MONTREAL -Virginia Salist Silayo clapped her hands and sang loudly with the other members of her group. Her voice, strong and joyful, was one of many with a distinct accent, as she stood side-by-side with 12 other human rights workers, all from different countries, at John Abbott College on Wednesday.
A native of Tanzania, Silayo is taking part in the annual International Human Rights Training Program (IHRTP) run by Equitas, a Montrealbased human rights centre.
"This is priceless for us," Silayo said. "We are learning how to create a culture of human rights in our own countries by integrating what we learn here back home."
The goal of the program is to help human rights workers from various countries improve the work they do within their own organizations and help them effect change worldwide.
"The program is meant to reinforce the ability of rights workers to promote human rights values and to explore ways to change attitudes and behaviours that don't reflect those values," said Ian Hamilton, executive director of Equitas. "It's more than knowledge and skills, it's about living human rights, it's a culture."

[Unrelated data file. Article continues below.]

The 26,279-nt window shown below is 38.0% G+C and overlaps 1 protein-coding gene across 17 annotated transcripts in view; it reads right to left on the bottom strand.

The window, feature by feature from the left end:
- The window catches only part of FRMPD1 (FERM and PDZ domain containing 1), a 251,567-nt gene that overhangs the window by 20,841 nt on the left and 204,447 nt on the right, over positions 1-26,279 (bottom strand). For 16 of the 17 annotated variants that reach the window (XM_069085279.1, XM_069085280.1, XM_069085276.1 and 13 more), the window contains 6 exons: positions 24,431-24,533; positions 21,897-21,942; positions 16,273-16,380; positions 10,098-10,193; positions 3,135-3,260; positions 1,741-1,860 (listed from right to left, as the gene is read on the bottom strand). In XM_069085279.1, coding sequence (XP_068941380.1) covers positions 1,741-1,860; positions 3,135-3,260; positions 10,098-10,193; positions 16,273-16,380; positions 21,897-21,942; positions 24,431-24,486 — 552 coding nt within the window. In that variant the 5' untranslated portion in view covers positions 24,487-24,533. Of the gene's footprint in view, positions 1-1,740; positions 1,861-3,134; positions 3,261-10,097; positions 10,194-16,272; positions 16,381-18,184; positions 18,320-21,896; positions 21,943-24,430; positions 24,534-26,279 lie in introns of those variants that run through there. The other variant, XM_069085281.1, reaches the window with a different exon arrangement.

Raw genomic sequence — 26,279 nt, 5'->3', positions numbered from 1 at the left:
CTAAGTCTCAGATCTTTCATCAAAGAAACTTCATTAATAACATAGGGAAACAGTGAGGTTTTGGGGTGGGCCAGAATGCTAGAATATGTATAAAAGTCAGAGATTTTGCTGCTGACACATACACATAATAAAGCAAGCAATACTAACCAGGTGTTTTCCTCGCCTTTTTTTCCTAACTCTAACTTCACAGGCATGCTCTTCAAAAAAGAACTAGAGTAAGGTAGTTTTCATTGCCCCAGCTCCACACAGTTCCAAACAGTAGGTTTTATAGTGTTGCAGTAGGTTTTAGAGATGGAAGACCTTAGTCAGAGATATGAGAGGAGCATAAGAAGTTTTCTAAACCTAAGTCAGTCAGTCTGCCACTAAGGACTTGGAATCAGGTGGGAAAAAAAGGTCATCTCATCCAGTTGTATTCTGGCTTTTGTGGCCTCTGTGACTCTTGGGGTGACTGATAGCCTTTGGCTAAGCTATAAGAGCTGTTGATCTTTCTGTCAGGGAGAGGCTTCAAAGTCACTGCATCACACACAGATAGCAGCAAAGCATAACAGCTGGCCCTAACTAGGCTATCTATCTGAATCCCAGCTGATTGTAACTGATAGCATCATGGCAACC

This was the 31st edition of the IHRTP, which has trained over 3,000 activists worldwide over the years. During the three-week program, rights workers share their experiences with one another and explore such issues as how to influence their governments and the international community.
"We don't focus on the Canadian experiences of human rights," Hamilton said. "We want our participants to learn from each other, and get them thinking that education is a lot more than just sitting a group of people down and talking to them."
Artistic expression through song or visual arts can be very effective in mobilizing people and helping them understand the message of human rights, he added.
In keeping with that belief, Equitas invites members from the Raging Grannies to put on a human-rights-themed songwriting workshop during the program each year...Oh, gawd. As someone who has endured the Grannies' witless warbling on more than one occassion, I think I'd rather pass a kidney stone.
Here's one of my many contributions to "human-rights-themed songwriting"--an "homage" to Canada's "cultured" "Human Rights" Commission and raging head censor, Jennifer Lynch.